Uneversaurus by Professor Potts.
Guaranteed to fly off of your dinosaur shelves, the huge eye on the cover of the book changes to a reflection of a dinosaur when held in a different way.
This nonfiction book for children offers speculation on what dinosaurs may have looked like. Were they like today’s reptiles? Did they use flashy defenses? Could they change color with their environment? No one knows. My favorite line from the book is: “Trying to guess what color dinosaurs were… is like chasing the end of the rainbow.” The book is full of lovely imagery like that paired with silly cartoon comments from a pair of dinosaurs. The entire format is designed with children firmly in mind.
This book will grab the imagination of children. I would recommend it for art classes so that children can explore the many colors that dinosaurs could be. Also use it for dinosaur units or just to lure children to ask for even more dinosaur information.
Notes on a Near-Life Experience by Olivia Birdsall.
This is a thoughtful and thought-provoking look at the effect of divorce on a teen girl. Mia’s father moves out of the house after years of fighting that they tried to hide from the children. Before the divorce, the family had things that marked them as a great family: home-made birthday cakes, packed school lunches ready and waiting, and Jeopardy in the evenings. But when her father leaves, so do those hallmarks of her family. As Mia’s family life falls apart, her romance with a long-time crush begins to heat up. But can she make sense of all of these new feelings and experiences before she drowns in them?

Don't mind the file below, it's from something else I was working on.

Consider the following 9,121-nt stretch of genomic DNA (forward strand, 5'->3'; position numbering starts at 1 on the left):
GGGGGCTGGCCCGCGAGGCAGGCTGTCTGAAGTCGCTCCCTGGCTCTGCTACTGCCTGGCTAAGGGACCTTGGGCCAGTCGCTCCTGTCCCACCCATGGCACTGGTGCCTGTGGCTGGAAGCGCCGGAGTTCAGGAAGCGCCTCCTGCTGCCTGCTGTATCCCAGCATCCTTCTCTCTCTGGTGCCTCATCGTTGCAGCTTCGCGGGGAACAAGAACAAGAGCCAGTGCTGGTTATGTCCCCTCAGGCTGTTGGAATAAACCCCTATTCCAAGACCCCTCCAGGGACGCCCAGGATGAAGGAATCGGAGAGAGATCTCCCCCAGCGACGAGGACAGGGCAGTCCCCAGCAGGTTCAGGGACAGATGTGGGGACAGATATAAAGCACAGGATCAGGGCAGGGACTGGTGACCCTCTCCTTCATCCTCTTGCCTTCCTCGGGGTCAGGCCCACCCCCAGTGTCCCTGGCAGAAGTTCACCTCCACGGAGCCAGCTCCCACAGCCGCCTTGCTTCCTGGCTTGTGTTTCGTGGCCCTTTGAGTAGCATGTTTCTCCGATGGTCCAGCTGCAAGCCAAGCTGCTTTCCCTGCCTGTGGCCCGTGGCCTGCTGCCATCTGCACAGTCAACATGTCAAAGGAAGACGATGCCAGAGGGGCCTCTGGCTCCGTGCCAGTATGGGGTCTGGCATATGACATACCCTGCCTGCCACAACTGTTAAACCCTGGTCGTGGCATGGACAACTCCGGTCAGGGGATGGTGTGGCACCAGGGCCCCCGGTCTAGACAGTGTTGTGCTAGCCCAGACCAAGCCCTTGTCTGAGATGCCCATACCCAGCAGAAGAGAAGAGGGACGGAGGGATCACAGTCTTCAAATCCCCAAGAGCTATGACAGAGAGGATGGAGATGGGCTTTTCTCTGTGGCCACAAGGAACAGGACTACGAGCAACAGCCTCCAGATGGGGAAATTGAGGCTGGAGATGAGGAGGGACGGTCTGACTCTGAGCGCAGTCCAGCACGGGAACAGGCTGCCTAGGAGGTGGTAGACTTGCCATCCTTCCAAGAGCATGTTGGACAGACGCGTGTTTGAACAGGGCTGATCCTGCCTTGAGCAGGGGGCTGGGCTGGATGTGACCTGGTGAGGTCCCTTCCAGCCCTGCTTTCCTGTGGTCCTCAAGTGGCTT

I loved the characterizations here. The fact that the they were flawed and interesting made the book work. Mia was complicated as were her siblings, her best friend and her parents. The book is all about living in a complicated world where nothing is as simple as it once seemed.
Recommend this to preteen girls. This is a perfect tween novel with romance, best friends and family angst.